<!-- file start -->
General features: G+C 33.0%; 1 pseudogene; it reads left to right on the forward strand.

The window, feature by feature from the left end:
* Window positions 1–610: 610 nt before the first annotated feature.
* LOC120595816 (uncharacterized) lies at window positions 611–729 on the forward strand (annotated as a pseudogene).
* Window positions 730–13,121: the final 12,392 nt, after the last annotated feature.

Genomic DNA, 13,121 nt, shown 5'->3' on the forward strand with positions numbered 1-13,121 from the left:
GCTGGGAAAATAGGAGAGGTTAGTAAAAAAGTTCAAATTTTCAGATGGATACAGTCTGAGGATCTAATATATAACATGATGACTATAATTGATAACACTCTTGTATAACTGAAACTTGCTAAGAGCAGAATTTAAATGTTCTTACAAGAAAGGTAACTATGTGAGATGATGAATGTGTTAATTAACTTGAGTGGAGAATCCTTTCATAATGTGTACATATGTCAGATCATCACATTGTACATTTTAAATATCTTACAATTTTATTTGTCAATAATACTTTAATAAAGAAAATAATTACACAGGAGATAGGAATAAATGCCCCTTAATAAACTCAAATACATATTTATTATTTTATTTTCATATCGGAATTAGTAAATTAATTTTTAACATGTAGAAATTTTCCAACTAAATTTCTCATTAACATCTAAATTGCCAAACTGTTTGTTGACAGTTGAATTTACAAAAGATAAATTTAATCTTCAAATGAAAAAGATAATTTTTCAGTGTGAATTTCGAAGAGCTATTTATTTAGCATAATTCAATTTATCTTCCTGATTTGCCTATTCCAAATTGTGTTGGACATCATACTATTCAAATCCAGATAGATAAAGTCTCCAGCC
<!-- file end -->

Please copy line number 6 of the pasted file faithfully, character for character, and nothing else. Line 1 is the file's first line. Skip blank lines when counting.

Genomic DNA, 13,121 nt, shown 5'->3' on the forward strand with positions numbered 1-13,121 from the left: